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Length 10.5 miles
Time 3 hours
Total Climb 1700 feet
Fun Rating
5
Scenic Rating
7
Aerobic Difficulty
5
Technical Difficulty 
3


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Harvey Bear Ranch
100% FIRE ROAD






Harvey Bear Ranch is not exactly one of the typical options that come to mind when thinking of places to go mountain biking. However, it's suitable enough for it at least to the extent of having hosted an XC race in 2010 (though, as of this writing, it doesn't look like it was repeated).

The official full name of the park is "Coyote Lake - Harvey Bear Ranch County Park". The Harvey Bear Ranch section of the park (a major chunk) is a fairly recent addition to what used to be, merely, Coyote Lake County Park. By "recent", I mean the public availability of this part of the park's lands has started in 2005, if I'm not mistaken.

While Harvey Bear Ranch features terrain similar to most East Bay rides featured on this site, it is surprisingly different from most of them (at least along the route represented on this page): there aren't too many steep climbs and not all of the trails are strictly fire roads (though many still are). I think the reason might be that the trails here are not merely repurposed old ranch roads. I get the distinct impression that they were built recently with the aim of being multi-use park trails in the first place. Of course, having seen the trails, if they were built solely to be park trails, one obvious question would be why they are as wide as they are at all. While not exactly like typical fire roads, most trails along this route fluctuate among a narrow fire road, doubletrack, and extra-wide singletrack. Perhaps we can chalk that one up to the love of singletrack not yet having taken enough root in the philosophy of the Santa Clara County parks department...

This particular ride route is actually the exact route of that 2010 XC race, unless I'm terribly mistaken. It's a relatively short loop that covers some of both the western and the eastern slopes of the ridge on the western side of Coyote Lake. Most of the climbing of the ride takes place in the first 2.5 miles, though there are shorter ups and downs right up to the end. As mentioned above, the trails are usually fairly wide, though they're not like your typical soulless East Bay fire road. In fact, while the slopes facing the west during the ride are completely exposed bare meadows, those that face the east, toward the lake, are sprinkled with a good amount of trees and at times are quite fun as they dart in and out of the creases in the hillside for a short while. In the last quarter of the ride, when you're back on the western slopes, wide-open views of the Highway 101 corridor accompany most of your remaining ride.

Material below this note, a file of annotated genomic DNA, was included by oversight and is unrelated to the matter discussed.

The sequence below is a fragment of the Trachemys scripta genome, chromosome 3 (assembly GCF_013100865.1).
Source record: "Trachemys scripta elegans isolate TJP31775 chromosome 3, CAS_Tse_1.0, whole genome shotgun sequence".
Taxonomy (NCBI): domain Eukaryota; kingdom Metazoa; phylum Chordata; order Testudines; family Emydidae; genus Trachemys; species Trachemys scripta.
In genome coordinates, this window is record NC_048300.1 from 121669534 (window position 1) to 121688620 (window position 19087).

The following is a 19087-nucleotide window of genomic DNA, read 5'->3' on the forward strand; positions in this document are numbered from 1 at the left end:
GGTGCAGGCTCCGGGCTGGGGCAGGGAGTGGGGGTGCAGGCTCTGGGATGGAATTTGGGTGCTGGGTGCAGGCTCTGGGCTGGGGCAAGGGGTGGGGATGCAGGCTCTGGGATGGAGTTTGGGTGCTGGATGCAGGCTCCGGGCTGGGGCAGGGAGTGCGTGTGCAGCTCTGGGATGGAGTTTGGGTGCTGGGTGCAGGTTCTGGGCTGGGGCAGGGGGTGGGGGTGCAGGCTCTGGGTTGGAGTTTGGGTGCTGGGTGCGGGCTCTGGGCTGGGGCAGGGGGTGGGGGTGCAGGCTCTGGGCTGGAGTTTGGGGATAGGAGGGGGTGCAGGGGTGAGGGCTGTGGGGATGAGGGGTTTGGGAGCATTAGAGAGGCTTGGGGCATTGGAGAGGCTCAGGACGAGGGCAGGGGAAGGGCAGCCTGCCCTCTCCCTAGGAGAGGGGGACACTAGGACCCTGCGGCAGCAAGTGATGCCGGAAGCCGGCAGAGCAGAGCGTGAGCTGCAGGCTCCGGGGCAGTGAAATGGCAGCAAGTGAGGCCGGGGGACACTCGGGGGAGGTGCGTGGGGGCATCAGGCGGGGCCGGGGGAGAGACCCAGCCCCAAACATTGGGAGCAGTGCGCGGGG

One important detail I need to point out is that many of the trails traversed on this ride were quite cracked and pockmarked when I did this ride in May (following a wetter-than-usual winter). This is surely the work of the hooves of the cows that graze here (which you should be prepared to encounter on your ride here, by the way). While it wasn't bad enough to make the ride unpleasant, I'd be worried that, a few more weeks before that, they might have been. My guess is that the trail surfaces would be much smoother toward the later parts of the dry season (i.e., late summer and fall). On the other hand, during those parts of the year, the grass will all be yellow and the temperatures are also likely to be much higher. So, picking the right season to ride here involves a bit of a trade-off. Alternatively, if you live close enough to Harvey Bear, you could simply ride here throughout the year and even out your experience that way, naturally.

With a short overall distance and modest amount of climbing, this is a fairly easy ride. Don't let that lull you into thinking that you can bring all of your beginner rider friends, though. At least due to the pockmarked nature of many of the trails, you'll need someone who is accustomed to riding on trails. In my opinion, the ideal "type of beginner" to bring along to a ride here would be someone who is a strong pedaler to begin with (perhaps having been a road rider for a while), but who has little experience in riding technical trails (narrow singletrack, rock gardens, etc.). This ride has no tricky trails like that.



© Ergin Guney


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